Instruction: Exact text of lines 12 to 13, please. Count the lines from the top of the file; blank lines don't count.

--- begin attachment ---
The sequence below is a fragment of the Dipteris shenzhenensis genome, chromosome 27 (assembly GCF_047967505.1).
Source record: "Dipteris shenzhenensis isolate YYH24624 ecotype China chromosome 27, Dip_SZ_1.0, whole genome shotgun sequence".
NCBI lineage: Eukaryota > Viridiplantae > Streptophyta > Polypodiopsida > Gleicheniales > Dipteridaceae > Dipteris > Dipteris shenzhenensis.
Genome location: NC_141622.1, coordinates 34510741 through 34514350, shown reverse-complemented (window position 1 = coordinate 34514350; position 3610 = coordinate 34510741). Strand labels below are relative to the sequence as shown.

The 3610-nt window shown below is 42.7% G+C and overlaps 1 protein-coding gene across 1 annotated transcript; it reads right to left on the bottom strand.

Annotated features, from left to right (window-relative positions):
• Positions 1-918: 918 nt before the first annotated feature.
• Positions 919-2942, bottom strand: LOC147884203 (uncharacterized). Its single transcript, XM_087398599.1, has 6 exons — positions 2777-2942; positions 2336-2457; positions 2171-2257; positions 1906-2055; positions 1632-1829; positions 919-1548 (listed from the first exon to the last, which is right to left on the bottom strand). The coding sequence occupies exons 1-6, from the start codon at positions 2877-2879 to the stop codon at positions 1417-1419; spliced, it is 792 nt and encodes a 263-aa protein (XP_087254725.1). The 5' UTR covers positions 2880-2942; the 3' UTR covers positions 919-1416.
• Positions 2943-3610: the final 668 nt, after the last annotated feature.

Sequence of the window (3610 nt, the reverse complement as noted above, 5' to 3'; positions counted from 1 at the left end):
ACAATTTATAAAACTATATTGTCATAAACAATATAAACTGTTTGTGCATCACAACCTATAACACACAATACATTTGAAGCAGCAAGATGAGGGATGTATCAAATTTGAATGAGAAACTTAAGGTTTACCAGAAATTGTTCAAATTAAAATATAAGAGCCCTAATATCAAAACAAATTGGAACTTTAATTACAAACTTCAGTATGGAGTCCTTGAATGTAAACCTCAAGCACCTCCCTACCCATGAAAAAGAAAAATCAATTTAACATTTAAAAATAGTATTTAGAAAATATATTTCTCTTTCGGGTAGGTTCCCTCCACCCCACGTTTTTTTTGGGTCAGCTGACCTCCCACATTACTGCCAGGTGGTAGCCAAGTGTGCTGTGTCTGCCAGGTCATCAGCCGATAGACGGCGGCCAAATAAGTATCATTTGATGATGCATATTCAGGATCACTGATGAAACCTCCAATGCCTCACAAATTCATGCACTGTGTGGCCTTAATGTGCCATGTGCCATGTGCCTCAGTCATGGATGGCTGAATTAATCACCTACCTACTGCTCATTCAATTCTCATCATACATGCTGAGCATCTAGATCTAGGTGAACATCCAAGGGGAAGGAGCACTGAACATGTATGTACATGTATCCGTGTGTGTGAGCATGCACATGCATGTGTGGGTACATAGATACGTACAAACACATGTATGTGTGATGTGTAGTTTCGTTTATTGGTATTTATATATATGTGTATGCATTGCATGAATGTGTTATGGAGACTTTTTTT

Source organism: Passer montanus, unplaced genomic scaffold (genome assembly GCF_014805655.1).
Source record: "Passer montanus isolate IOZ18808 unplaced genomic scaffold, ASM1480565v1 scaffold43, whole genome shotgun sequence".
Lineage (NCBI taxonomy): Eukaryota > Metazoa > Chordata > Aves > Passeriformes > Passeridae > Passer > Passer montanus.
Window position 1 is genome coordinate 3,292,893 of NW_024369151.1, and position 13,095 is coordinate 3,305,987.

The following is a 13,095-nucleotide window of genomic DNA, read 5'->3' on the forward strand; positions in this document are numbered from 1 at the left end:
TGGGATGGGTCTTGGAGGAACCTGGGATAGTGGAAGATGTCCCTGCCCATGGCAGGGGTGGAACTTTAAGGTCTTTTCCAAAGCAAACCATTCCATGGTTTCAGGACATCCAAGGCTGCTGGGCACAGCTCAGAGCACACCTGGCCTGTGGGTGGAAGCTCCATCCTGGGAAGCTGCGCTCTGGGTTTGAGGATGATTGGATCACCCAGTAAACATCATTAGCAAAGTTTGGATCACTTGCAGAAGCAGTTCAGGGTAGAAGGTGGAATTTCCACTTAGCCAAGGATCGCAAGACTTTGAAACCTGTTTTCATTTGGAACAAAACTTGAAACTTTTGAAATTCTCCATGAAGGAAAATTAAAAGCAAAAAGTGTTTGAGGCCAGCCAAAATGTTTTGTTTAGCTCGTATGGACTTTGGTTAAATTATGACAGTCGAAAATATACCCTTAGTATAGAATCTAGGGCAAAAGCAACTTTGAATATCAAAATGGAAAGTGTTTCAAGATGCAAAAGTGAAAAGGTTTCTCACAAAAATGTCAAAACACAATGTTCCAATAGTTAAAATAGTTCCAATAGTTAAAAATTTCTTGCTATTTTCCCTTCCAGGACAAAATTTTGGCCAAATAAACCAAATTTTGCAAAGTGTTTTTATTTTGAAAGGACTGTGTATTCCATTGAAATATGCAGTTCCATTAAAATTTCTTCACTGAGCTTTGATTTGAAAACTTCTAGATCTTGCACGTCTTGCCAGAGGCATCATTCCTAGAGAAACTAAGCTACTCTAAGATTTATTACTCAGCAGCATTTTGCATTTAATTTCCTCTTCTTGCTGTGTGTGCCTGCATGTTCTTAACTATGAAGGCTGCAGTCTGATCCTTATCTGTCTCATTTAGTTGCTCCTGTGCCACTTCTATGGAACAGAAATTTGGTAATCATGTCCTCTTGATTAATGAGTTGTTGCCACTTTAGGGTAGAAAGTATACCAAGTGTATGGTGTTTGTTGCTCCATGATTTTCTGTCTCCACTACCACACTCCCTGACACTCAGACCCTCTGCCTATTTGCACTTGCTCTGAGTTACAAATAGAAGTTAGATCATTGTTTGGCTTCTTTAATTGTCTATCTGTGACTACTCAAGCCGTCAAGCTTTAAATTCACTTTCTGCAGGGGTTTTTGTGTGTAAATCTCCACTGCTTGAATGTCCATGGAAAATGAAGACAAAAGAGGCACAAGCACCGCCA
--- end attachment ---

Source organism: Passer montanus, unplaced genomic scaffold (genome assembly GCF_014805655.1).
Source record: "Passer montanus isolate IOZ18808 unplaced genomic scaffold, ASM1480565v1 scaffold43, whole genome shotgun sequence".